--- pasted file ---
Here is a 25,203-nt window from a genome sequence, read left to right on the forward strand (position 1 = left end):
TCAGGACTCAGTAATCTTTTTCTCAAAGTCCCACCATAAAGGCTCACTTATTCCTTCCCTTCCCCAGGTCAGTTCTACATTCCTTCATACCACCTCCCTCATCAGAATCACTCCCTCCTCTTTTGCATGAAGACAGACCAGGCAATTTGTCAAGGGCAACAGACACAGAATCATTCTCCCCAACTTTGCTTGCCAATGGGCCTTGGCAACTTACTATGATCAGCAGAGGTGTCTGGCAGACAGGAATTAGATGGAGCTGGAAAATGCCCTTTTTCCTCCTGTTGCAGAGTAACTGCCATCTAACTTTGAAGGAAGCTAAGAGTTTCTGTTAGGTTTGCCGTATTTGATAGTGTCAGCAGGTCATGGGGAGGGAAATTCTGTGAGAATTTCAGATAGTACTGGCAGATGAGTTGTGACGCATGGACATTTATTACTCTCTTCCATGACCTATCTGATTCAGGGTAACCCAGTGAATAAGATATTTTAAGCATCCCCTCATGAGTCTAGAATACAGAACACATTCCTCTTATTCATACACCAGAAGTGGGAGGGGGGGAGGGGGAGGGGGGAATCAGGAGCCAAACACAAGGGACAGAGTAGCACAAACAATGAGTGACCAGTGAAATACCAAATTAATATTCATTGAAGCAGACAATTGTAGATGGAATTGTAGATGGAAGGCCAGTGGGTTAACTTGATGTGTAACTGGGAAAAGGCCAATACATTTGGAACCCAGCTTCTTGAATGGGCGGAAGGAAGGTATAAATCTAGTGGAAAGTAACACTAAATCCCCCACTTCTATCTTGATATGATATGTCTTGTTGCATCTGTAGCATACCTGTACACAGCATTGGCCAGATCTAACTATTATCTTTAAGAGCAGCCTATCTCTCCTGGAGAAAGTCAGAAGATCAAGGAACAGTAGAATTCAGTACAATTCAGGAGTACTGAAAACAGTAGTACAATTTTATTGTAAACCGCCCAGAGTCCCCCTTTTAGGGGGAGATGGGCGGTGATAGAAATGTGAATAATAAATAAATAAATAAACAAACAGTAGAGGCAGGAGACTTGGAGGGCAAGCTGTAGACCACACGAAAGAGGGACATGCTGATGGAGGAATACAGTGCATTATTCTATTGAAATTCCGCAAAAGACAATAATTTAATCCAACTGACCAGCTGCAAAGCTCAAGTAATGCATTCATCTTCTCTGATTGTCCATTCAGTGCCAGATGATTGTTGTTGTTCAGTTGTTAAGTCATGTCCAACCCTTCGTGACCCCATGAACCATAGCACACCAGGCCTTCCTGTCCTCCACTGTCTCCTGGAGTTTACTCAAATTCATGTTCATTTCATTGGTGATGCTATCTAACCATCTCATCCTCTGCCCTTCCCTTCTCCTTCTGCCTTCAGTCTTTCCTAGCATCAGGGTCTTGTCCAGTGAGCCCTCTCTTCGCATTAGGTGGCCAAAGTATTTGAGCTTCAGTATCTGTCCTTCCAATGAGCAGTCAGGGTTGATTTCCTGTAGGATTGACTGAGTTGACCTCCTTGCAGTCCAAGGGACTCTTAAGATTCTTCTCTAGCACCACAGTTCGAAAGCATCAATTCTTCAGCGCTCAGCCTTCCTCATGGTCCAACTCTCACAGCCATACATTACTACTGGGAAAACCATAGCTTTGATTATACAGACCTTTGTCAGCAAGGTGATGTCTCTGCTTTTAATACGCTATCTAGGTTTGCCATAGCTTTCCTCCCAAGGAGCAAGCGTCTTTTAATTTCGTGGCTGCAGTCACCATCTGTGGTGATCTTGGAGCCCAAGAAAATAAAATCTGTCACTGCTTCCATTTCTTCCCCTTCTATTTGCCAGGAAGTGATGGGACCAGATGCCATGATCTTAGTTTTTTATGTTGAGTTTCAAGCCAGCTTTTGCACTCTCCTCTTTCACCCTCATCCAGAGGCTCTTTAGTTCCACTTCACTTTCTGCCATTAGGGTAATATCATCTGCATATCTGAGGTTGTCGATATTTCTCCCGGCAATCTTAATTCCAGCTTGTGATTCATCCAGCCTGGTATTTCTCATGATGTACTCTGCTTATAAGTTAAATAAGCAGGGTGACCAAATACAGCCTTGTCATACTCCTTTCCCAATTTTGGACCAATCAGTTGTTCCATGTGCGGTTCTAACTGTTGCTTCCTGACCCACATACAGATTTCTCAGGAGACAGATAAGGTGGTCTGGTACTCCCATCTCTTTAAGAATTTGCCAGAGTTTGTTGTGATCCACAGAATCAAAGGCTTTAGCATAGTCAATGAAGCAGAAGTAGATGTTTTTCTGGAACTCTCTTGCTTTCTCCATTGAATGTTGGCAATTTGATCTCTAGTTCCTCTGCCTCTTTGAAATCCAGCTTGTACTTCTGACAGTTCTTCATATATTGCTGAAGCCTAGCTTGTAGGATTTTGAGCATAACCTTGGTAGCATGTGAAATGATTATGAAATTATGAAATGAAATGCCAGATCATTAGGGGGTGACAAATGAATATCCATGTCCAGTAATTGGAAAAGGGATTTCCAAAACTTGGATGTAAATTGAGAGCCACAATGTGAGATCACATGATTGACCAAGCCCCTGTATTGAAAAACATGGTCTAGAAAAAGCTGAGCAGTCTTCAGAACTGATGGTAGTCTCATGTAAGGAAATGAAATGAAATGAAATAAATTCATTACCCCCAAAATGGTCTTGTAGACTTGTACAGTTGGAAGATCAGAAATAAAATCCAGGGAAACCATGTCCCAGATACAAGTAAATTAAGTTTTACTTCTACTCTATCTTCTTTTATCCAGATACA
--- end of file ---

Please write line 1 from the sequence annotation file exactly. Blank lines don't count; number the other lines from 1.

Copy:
Here is a 25,203-nt window from a genome sequence, read left to right on the forward strand (position 1 = left end):